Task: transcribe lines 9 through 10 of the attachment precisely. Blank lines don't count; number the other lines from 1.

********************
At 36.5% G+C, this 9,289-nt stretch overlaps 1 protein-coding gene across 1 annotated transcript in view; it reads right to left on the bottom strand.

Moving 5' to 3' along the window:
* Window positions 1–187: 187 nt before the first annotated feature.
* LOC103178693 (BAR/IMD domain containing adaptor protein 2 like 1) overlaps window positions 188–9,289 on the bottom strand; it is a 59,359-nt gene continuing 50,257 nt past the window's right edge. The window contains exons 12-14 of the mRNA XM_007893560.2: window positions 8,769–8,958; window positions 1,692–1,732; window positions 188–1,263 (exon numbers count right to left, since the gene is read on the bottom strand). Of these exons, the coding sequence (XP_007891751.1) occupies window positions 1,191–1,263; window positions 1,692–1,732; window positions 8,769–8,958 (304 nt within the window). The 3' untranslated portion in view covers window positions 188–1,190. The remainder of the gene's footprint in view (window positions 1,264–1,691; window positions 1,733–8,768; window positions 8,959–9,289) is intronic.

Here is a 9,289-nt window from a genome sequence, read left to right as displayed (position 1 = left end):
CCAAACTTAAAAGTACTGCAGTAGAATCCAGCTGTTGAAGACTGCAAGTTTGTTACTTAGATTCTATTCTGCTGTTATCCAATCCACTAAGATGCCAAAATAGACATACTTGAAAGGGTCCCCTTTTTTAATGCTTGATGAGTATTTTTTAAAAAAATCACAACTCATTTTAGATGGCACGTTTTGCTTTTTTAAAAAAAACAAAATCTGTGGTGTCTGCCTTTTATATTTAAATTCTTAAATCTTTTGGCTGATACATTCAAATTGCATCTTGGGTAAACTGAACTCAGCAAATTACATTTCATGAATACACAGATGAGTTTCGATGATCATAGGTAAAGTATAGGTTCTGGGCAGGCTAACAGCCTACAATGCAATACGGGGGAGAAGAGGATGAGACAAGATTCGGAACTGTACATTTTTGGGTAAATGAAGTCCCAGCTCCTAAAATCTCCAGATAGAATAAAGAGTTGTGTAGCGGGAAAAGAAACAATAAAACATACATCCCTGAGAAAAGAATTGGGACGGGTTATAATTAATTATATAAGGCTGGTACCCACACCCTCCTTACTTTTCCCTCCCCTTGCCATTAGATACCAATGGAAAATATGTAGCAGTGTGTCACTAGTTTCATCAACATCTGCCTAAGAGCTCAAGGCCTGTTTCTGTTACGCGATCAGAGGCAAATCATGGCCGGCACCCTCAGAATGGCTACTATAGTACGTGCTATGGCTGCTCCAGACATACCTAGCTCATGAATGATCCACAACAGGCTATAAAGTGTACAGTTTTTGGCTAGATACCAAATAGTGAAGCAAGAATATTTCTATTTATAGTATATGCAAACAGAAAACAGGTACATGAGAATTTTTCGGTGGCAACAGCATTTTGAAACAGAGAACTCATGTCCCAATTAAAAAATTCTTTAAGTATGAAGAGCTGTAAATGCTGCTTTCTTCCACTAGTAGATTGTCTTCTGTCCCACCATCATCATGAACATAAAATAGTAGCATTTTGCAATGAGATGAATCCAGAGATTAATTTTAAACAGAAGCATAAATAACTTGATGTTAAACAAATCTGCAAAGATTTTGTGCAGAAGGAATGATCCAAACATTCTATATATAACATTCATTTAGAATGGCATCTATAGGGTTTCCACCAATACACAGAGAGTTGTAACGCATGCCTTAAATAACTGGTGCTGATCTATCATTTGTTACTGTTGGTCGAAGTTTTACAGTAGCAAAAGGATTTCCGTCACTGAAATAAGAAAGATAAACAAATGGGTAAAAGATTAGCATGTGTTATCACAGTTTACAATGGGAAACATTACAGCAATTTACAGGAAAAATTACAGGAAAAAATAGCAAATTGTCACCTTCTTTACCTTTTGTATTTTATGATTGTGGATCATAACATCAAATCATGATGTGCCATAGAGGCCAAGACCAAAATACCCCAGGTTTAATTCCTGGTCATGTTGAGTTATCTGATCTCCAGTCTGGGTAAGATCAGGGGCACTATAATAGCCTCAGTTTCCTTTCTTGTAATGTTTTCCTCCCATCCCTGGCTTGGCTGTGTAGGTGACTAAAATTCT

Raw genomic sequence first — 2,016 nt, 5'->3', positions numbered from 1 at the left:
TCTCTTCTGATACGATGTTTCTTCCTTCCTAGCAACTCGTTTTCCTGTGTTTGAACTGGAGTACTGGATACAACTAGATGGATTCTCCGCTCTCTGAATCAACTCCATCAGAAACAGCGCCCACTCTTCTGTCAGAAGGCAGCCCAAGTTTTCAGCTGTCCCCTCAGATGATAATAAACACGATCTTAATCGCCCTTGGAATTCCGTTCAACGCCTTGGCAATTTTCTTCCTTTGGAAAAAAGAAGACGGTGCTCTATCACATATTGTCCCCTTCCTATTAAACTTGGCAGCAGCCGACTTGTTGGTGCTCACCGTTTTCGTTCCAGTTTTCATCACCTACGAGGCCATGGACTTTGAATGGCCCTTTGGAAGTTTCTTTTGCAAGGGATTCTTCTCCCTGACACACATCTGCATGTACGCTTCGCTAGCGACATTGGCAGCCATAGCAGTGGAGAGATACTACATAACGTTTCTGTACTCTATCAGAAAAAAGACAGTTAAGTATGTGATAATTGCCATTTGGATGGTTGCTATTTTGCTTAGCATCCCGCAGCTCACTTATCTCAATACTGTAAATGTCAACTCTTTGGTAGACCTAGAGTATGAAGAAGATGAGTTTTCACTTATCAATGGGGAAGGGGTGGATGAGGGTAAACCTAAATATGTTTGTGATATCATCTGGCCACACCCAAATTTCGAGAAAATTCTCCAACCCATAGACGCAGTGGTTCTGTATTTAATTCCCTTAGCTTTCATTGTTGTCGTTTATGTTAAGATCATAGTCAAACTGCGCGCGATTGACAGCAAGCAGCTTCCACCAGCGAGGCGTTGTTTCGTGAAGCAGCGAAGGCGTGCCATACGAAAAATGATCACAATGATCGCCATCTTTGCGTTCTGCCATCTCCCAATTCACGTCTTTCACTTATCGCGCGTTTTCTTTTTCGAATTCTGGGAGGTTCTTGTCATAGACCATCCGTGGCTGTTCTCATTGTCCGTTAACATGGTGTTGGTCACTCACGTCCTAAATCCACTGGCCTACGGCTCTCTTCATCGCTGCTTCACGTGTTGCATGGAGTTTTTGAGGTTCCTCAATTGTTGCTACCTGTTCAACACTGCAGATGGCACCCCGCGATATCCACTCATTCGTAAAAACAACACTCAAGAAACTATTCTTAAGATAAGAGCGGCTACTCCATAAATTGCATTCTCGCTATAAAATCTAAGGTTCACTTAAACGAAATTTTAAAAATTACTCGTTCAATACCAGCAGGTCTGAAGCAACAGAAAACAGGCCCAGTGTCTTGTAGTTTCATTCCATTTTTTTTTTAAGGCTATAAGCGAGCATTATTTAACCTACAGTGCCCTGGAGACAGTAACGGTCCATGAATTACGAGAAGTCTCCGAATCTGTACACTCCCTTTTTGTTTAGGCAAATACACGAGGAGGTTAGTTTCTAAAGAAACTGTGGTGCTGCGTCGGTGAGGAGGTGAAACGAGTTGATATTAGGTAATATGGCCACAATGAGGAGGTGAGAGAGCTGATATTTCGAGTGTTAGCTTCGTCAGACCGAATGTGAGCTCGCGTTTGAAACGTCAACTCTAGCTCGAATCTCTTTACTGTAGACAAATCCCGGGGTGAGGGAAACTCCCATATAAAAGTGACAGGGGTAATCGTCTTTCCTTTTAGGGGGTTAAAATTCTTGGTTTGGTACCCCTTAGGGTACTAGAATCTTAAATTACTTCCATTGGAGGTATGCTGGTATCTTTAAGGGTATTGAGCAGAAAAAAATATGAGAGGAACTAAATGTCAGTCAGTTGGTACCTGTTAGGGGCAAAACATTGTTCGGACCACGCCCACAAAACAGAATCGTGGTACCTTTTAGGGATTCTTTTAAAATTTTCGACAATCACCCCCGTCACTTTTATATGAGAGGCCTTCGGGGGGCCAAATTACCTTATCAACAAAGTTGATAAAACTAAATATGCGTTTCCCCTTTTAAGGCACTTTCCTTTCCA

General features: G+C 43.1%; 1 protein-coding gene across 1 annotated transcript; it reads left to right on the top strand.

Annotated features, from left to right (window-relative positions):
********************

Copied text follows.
General features: G+C 43.1%; 1 protein-coding gene across 1 annotated transcript; it reads left to right on the top strand.

Annotated features, from left to right (window-relative positions):